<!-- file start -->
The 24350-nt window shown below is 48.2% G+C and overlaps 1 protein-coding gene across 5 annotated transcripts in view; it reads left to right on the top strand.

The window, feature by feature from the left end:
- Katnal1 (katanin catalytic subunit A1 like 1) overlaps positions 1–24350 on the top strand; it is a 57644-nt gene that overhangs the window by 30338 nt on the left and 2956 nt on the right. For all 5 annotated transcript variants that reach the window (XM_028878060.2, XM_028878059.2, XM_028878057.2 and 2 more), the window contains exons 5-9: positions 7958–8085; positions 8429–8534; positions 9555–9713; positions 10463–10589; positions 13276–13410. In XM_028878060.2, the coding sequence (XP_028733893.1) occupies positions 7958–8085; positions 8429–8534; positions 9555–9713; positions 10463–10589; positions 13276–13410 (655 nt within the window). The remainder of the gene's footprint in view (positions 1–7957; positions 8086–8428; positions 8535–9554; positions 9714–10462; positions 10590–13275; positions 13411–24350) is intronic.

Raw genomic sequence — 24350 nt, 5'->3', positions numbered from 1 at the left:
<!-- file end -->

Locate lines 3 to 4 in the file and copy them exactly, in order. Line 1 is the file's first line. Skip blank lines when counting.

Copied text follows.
- Katnal1 (katanin catalytic subunit A1 like 1) overlaps positions 1–24350 on the top strand; it is a 57644-nt gene that overhangs the window by 30338 nt on the left and 2956 nt on the right. For all 5 annotated transcript variants that reach the window (XM_028878060.2, XM_028878059.2, XM_028878057.2 and 2 more), the window contains exons 5-9: positions 7958–8085; positions 8429–8534; positions 9555–9713; positions 10463–10589; positions 13276–13410. In XM_028878060.2, the coding sequence (XP_028733893.1) occupies positions 7958–8085; positions 8429–8534; positions 9555–9713; positions 10463–10589; positions 13276–13410 (655 nt within the window). The remainder of the gene's footprint in view (positions 1–7957; positions 8086–8428; positions 8535–9554; positions 9714–10462; positions 10590–13275; positions 13411–24350) is intronic.

Raw genomic sequence — 24350 nt, 5'->3', positions numbered from 1 at the left: